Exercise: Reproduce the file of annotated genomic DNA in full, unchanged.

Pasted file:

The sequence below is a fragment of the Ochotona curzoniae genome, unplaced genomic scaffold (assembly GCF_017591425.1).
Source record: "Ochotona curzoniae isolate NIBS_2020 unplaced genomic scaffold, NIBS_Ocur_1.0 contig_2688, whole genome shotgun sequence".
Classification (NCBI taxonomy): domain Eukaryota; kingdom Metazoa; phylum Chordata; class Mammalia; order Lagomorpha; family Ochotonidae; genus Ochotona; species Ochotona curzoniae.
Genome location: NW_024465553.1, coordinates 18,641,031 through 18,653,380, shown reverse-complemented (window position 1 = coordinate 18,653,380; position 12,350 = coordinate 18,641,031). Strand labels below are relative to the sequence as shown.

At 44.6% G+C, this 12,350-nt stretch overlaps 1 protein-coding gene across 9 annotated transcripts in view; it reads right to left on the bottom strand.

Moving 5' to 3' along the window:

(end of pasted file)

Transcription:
The sequence below is a fragment of the Ochotona curzoniae genome, unplaced genomic scaffold (assembly GCF_017591425.1).
Source record: "Ochotona curzoniae isolate NIBS_2020 unplaced genomic scaffold, NIBS_Ocur_1.0 contig_2688, whole genome shotgun sequence".
Classification (NCBI taxonomy): domain Eukaryota; kingdom Metazoa; phylum Chordata; class Mammalia; order Lagomorpha; family Ochotonidae; genus Ochotona; species Ochotona curzoniae.
Genome location: NW_024465553.1, coordinates 18,641,031 through 18,653,380, shown reverse-complemented (window position 1 = coordinate 18,653,380; position 12,350 = coordinate 18,641,031). Strand labels below are relative to the sequence as shown.

At 44.6% G+C, this 12,350-nt stretch overlaps 1 protein-coding gene across 9 annotated transcripts in view; it reads right to left on the bottom strand.

Moving 5' to 3' along the window: